Text: Jorunn Valbø Tran, Ungdom i Oppdrag, Photo: Harvest Church of God (HCOG) i Etiopia
On the way to attend a new school opening in Simbo, Ethiopia, we found ourselves making a sudden stop a couple of kilometers before our destination. Our driver said that the view was good from here, so we climbed out of the car to take in the beautiful landscape of African trees indicative to the region. A couple of mud huts with straw roofs were built by the side of the road where we stopped, and we were quickly surrounded by a group of curious observers. There was a young pregnant woman holding a crying baby who smiled at us. Between her legs another two children tried to hide themselves from us, and we found out that she had another child living in the capital city. “How old are you?” we asked her. “Twenty-four,” she replied with a smile. “How old is your oldest child?” we wanted to know. “Eight,” she answered and glanced at her son. We also learned that she was Wife Number Two of a man who ‘had lived a long life.’ She was only able to attend school for two short years; if she had received more education she would have been able to marry a bit later in life, but this wasn’t to be for her.
By the woman’s side stood three teenage girls who giggled shyly. All of them were around 15 years old and attended second grade at school. The younger village children crowding around us did not go to school, since the nearest school was an hour’s walk away.
Finally we had to continue our journey. Inside the car we all sat silent a few moments, taking in what we just experienced. How could a young mother of four with another on the way meet us with a smile? Will the teenage girls soon have to discontinue their education to become Wife Number Two or Three to an older man? It there truly a future and a hope for the little ones that crowded around us?
A school also for girls
“This story is from our trip [to Ethiopia] in November, and is a good example of why we do what we do,” says Runar Byberg, second leader for Youth With A Mission Norway. “Many girls grow up in impoverished conditions with no chance of going to school, mainly because the way [to school] is long and dangerous. Besides, It takes them the whole day just to fetch water for their family – and schools do nothing to facilitate the education of girls,” he says, mentioning the lack of toilets for girls as an example. Without their own toilets the girls must use the corn fields to relieve themselves, and the danger of rape or child brides being robbed in the fields makes the endeavor too risky for them.
Removing the hindrances
Education is a key to climbing out of poverty. There are many opportunities for children in Ethiopia to receive an education, but there are a number of things that hinder girls from attending school. “We are doing what we can to remove these hindrances,” continues Byberg. When girls receive an education, there is no need for them to marry at fifteen. Instead, “they can take responsibility for their own lives, find a job and be given a voice,” states Byberg. Schools with toilets facilities for both boys and girls built close to villages that currently do not have a school offer a future and a hope both to children and the community.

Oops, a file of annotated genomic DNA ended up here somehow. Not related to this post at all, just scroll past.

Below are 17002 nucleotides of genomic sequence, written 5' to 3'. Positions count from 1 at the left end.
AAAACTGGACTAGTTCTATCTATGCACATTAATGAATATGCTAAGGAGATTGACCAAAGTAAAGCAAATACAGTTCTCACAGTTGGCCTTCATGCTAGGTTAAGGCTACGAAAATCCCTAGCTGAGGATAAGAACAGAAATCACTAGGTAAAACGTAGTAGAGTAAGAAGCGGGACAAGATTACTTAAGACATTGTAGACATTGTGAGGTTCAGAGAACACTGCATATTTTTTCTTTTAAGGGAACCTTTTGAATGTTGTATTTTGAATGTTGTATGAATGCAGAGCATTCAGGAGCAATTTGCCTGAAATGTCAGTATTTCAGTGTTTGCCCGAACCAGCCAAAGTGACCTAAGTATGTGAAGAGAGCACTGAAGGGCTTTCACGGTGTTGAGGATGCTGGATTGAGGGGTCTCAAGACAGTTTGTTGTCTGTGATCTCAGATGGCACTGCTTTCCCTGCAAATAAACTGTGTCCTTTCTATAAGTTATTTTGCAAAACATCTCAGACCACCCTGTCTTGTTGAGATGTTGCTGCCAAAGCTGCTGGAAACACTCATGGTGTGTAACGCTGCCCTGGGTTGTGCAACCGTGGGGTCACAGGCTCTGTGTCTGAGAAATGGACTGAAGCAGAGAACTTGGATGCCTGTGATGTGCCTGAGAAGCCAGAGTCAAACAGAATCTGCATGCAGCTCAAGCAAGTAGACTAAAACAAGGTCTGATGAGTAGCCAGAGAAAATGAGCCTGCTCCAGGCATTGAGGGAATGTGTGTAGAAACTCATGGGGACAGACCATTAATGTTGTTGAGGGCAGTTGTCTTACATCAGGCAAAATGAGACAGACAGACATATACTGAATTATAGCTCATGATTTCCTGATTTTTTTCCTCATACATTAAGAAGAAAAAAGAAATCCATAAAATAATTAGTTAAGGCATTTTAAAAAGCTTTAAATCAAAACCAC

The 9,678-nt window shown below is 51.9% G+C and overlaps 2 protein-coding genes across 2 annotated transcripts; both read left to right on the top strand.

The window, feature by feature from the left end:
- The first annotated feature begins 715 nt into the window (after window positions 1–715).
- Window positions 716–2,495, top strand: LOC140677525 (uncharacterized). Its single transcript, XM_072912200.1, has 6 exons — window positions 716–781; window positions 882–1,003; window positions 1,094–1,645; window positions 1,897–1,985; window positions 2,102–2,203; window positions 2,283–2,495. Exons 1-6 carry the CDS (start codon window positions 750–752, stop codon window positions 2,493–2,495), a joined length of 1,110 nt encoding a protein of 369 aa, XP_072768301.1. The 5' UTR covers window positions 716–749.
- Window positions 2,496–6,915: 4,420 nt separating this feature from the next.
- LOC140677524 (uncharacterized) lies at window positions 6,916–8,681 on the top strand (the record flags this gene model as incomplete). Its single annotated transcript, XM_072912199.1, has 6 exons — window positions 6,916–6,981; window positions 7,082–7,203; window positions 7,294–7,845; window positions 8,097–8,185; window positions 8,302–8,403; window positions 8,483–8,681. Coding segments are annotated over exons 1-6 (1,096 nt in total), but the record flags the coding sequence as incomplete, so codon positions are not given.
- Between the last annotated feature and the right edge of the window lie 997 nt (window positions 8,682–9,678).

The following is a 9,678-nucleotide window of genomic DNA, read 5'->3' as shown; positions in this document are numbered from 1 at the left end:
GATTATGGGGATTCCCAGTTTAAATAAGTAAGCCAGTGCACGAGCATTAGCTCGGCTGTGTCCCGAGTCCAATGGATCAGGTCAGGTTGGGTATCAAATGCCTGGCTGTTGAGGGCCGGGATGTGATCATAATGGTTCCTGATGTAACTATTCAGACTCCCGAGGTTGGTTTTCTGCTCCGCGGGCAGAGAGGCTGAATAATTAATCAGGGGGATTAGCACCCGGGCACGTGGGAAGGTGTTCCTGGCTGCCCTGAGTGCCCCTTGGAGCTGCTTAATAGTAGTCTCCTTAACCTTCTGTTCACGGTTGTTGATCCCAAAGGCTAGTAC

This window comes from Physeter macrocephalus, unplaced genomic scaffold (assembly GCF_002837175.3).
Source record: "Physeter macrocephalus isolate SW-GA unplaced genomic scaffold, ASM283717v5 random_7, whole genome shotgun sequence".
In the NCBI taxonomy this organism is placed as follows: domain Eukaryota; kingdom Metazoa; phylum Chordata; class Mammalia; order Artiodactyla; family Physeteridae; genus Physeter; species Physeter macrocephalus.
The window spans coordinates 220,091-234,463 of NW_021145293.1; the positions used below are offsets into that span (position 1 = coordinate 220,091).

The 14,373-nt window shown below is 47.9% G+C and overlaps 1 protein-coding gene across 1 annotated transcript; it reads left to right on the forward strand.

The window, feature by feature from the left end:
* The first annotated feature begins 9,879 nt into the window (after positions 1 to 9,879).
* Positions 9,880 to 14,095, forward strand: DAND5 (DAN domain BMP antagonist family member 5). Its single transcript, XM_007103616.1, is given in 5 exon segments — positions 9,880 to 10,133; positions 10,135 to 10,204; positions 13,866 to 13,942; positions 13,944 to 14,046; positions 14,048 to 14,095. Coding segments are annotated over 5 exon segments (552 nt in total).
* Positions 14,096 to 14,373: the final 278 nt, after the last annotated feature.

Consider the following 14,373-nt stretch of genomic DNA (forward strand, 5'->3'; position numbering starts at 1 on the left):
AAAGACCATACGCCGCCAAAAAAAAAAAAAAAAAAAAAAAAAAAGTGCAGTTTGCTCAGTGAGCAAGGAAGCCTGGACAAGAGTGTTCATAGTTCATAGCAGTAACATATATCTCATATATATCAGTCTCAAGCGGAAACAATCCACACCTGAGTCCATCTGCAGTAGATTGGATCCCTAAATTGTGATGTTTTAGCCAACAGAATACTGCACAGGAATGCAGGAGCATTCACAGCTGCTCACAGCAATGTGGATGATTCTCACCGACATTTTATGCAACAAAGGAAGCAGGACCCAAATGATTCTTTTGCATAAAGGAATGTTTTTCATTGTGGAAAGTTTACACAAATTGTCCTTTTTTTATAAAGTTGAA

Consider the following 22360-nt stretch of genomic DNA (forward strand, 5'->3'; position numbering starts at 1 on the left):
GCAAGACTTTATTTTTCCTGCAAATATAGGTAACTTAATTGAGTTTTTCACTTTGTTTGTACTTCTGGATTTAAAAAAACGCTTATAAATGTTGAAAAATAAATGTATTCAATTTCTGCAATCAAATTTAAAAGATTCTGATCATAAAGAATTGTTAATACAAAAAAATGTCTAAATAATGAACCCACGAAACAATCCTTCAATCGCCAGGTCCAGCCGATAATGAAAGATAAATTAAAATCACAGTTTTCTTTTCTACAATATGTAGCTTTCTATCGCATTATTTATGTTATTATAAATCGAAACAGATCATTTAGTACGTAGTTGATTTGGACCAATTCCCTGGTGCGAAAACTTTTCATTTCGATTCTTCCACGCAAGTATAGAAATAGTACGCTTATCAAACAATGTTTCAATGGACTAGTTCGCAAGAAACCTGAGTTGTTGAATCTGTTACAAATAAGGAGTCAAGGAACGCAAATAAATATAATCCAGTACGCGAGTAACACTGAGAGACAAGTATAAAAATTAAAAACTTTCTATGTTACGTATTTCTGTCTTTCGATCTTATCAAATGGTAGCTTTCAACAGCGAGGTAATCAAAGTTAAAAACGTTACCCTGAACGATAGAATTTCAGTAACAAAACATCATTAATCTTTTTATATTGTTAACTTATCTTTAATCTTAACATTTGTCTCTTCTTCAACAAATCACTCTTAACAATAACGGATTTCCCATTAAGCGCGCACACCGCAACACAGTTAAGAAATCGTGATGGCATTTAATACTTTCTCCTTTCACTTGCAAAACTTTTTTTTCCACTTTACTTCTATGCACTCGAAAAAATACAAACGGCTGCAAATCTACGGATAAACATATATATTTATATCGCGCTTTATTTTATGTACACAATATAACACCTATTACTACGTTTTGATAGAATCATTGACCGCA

Nine schools and 4500 children
For a number of years YWAM Skien has cooperated with Harvest Church of God (HCOG) in Ethiopia. The first school was completed ten years ago in Kofale. Along with a project group from Norway, Runar attended in November the opening of their ninth school, which was built in Simbo. There are currently 4500 children attending preschool and primary school in these buildings, and around 50 percent of the students are girls.
Water pumps and drama club
Other initiatives have been taken in addition to the construction of school buildings. The installment of water pumps is one of these initiatives, allowing the girls to avoid having to stand in line for up to two hours to fetch water for the family – time better spent learning in school. The schools also function as community centers outside of class time. “Through the use of various activities we can address problems in our society, focusing heavily on the education of girls,” states the project leader from HCOG, Mekibib Tasew. He gives the example of a drama club that gave a performance for parents and others from the local community. The drama they performed touched on the themes of polygamy and equality. “Not only did the parents beam with pride at their children’s performance, we could also see that the message touched them and caused them to think.” They also introduced ‘Girls’ Education Day’ on the 8th of March each year, celebrated not only by HCOG schools but by others as well.
Better results than government schools
According to national evaluations of Ethiopia’s schools, the schools of Harvest Church of God have received better ratings than the state-owned schools. The performance of the children attending HCOG schools is also better. Bekibib and the others working on the project have acquired valuable knowledge and experience on how best to cooperate with the local community, and the best way to run a school. Since most of the schools are located in areas that are more than 90 percent Muslim, they have also learned about conflict resolution. The HCOG schools are highly respected and appreciated in the community, and no one has tried to hide the fact that the schools are administered by Christians. “A key in working in Muslim areas is transparency,” commented Mekibib. No overt preaching is done in the schools; instead, children learn relevant biblical values and principles. “We believe this will contribute to bringing change to society,” concludes Mekibib.